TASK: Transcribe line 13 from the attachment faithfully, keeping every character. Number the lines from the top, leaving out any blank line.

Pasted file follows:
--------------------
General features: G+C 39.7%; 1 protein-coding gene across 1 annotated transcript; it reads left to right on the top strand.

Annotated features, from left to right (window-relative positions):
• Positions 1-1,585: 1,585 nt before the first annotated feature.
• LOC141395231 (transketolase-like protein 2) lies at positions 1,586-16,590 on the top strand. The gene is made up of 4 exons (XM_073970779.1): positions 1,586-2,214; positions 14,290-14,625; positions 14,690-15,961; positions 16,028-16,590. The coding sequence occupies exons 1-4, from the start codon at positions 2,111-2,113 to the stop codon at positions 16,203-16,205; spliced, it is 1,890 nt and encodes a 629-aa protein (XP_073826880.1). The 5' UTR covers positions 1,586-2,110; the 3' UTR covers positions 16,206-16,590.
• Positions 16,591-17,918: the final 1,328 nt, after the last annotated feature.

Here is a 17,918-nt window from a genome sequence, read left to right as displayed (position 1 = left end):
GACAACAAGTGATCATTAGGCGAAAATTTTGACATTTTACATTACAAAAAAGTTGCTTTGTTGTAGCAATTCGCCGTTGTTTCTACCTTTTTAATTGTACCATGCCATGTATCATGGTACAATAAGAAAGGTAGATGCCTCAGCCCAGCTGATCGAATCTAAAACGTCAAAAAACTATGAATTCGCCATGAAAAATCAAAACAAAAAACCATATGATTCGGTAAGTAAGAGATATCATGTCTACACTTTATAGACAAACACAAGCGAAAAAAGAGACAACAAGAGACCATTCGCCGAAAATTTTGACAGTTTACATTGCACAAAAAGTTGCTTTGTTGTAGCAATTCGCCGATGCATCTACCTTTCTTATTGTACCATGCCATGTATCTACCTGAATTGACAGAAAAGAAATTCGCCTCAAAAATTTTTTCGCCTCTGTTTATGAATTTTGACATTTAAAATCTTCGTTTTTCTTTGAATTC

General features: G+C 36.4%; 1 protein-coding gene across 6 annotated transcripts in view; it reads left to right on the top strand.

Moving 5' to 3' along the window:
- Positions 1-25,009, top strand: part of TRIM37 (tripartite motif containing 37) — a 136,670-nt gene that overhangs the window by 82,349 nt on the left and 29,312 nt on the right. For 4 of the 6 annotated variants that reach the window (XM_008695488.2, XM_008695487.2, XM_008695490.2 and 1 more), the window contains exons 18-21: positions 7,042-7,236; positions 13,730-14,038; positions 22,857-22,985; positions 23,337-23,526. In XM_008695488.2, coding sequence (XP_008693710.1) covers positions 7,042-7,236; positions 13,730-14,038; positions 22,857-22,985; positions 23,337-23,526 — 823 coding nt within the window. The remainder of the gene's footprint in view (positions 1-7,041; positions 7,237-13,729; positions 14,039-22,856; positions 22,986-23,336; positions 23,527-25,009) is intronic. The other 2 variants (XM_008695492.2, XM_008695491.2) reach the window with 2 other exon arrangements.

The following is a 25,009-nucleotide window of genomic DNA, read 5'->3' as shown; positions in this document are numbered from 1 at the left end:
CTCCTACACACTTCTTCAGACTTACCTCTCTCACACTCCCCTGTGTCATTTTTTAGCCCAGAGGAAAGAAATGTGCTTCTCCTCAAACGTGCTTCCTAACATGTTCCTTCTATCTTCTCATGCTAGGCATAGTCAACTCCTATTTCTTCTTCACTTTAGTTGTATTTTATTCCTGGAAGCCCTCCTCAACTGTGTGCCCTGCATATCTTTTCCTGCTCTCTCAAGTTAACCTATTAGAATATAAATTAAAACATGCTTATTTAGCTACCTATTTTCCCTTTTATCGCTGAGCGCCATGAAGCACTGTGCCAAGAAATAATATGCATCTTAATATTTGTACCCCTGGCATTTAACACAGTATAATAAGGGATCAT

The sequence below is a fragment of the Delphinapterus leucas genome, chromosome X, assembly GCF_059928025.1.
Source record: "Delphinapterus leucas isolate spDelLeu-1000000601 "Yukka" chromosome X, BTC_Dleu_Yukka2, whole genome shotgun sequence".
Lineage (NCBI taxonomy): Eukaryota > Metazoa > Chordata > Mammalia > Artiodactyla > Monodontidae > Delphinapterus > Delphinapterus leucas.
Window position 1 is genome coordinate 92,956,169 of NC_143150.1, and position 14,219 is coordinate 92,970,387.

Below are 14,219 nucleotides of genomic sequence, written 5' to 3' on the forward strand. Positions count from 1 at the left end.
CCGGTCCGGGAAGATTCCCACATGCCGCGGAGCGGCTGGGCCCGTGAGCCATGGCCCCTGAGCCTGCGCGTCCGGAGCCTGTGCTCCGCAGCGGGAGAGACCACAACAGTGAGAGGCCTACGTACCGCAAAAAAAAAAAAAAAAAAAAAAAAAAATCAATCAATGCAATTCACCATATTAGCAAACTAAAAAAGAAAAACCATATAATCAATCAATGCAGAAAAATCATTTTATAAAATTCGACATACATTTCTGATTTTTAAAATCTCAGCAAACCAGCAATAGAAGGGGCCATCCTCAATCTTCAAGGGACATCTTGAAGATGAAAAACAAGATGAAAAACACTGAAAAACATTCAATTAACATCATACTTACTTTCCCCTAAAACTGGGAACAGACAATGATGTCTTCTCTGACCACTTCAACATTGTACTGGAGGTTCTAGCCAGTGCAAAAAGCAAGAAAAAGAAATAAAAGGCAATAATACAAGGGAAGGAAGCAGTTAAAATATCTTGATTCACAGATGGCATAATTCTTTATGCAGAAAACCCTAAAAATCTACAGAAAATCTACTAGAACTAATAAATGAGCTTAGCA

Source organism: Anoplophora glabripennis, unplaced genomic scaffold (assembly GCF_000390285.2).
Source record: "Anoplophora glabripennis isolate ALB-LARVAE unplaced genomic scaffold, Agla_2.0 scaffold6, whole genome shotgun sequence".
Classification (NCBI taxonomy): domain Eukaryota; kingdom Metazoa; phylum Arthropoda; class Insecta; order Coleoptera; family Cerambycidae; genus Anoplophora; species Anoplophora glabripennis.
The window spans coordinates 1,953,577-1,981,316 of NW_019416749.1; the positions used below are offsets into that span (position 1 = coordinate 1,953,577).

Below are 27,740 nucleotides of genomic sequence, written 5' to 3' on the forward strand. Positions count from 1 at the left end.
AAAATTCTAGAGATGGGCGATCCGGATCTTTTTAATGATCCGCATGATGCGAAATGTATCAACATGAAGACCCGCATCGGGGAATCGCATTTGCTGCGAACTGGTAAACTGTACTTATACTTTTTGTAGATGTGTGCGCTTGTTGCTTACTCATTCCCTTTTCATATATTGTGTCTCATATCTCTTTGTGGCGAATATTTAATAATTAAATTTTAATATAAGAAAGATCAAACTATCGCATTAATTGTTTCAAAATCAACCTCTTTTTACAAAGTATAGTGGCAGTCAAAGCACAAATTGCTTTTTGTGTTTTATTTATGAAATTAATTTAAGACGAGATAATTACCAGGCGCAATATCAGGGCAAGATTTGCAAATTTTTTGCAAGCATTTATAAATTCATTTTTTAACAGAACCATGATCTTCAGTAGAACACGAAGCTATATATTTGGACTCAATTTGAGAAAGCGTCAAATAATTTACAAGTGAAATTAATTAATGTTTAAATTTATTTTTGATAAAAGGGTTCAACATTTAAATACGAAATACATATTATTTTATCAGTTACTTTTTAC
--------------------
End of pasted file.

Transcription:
The sequence below is a fragment of the Delphinapterus leucas genome, chromosome X, assembly GCF_059928025.1.